I recently visited several of Utah’s National Parks — Capital Reef, Arches, Canyonlands, Bryce and Zion. I know I will not do them justice in the few words here. In short, they were extraordinary in their grandeur and their uniqueness, especially compared to the eastern habitats that I’m accustomed to.
Each day was met with surprises, awe-inspiring views and amazing adventures around the bend in the trail. The parks were packed with visitors who, just like me, wanted to see these unique, protected places and connect with nature in their own way.
I returned to our gradually warming spring weather. On a particularly warm afternoon, I pulled my lawn furniture from winter storage and sat on my back porch. The porch overlooks a postage stamp backyard and garage roof and is surrounded by other, similar yards, houses, and garages. I sat down to relax and watch.
There were, of course, House Sparrows and starlings. Not minding human settlement, they are some of the most numerous birds in North America. Both species populations’ exploded shortly after being brought to North America from Europe. If success is measured by the ability to adapt, they win.
Today the starlings are making quite a racket in the Blue Spruce. Four of them hop around, their iridescent coats shining in the late afternoon sun. Their sounds vary from high-pitched squeaks and squawks, to something sounding like cat meows.
A pair of House Sparrows hops from the tree to the garage roof, gathering sticks, moss and old leaves, presumably for their nest. The female disappears from view and comes back a few moments later with a large piece of pink house insulation. With it in her beak, she flies three houses down and disappears into a small hole under the roof awning. Her partner chips outside, standing guard as she adds to the nest inside.
An Eastern Phoebe sits quietly, her whole body still except for her tail, which bounces up and down. When the sparrows leave she investigates ledges, perches and even the textured brick or the house next door. Perhaps she is also looking for a place to set up shop and nest.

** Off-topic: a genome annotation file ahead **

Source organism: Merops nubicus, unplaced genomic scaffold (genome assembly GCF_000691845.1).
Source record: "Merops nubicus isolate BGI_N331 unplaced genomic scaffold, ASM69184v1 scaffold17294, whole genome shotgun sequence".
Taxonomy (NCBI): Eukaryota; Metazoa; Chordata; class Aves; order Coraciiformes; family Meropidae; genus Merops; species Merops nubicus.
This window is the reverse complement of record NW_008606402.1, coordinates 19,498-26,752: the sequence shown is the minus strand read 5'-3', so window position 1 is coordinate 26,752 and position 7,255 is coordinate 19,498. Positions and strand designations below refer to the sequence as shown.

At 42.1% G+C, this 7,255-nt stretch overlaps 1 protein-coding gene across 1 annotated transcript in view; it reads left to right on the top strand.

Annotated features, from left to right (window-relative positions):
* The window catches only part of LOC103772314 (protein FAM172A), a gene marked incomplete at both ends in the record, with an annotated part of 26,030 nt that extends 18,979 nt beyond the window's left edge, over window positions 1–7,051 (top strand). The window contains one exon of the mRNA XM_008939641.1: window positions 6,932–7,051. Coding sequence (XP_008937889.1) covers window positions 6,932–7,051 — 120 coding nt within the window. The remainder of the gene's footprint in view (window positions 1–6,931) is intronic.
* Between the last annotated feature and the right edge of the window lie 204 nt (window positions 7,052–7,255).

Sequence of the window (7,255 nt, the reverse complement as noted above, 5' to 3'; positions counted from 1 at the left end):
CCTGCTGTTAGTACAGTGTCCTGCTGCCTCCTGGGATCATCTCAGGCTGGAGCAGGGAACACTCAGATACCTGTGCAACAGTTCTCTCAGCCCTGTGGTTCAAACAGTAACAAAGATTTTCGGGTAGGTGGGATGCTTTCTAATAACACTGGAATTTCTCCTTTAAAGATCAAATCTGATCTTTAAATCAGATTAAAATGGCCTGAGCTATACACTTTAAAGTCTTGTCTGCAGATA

The ash tree in the backyard still bears the blond marks of last summer’s woodpecker feeding. I recall watching Downy Woodpeckers for several days picking and pecking at the branches and bark. They were most likely after Emerald Ash Borer larva. This nonnative insect caught an accidental ride in packing material from Asia. It spread over much of the northeastern forests, including to my small backyard. Without predators, it is devastating ash trees, the larva eating under the bark, cutting off the mode of travel for water and food in the tree.
A Blue Jay flies in, landing on the moss-covered roof of the garage. Its blue is a striking contrast to the greens and reds of the moss. As the jay bends forward, I expect him to come up with an insect or a beak full of nesting material. To my surprise, the jay pulls from the moss a big, fat acorn. A few hops up the roof and he pulls out another, then another. Into his crop they go. A few minutes later he comes back for 2 more acorns. Now in an oak forest, this would be ordinary. But in a neighborhood, where there are no oak trees to be seen it seems unusual. I can assume the jay has gathered the acorns from elsewhere and stashed them in the deep moss for future eating.
I put away my chair as the air cools. The American Robins sing the sun down and the street lights flicker on. This quite time is reflection time. The parks I visited, as well as those across the country are one of the best ideas our country had. The flora and fauna need those spaces to survive. But so do we. We need those places to understand the world and our place in it, to refresh and renew our mind, our body and our soul.
But we don’t need to wait to take a vacation to see and appreciate the natural world, then come “back to reality” when our vacation is over. Nature is all around us. It is our reality. It is in our everyday places and in our everyday lives. It may not seem at first to be as majestic as a national park. My backyard yard certainly isn’t. Nor is it grand or majestic. But it is important to the animals that live there and perhaps I can find the beauty and the surprise there for an everyday connection to the natural world.
Audubon Community Nature Center builds and nurtures connections between people and nature. ACNC is located just east of Route 62 between Warren and Jamestown. The trails are open from dawn to dusk as is Liberty, the Bald Eagle. The Nature Center is open from 10 a.m. until 4:30 p.m. daily except Sunday when it opens at 1 p.m. More information can be found online at auduboncnc.org or by calling (716) 569-2345.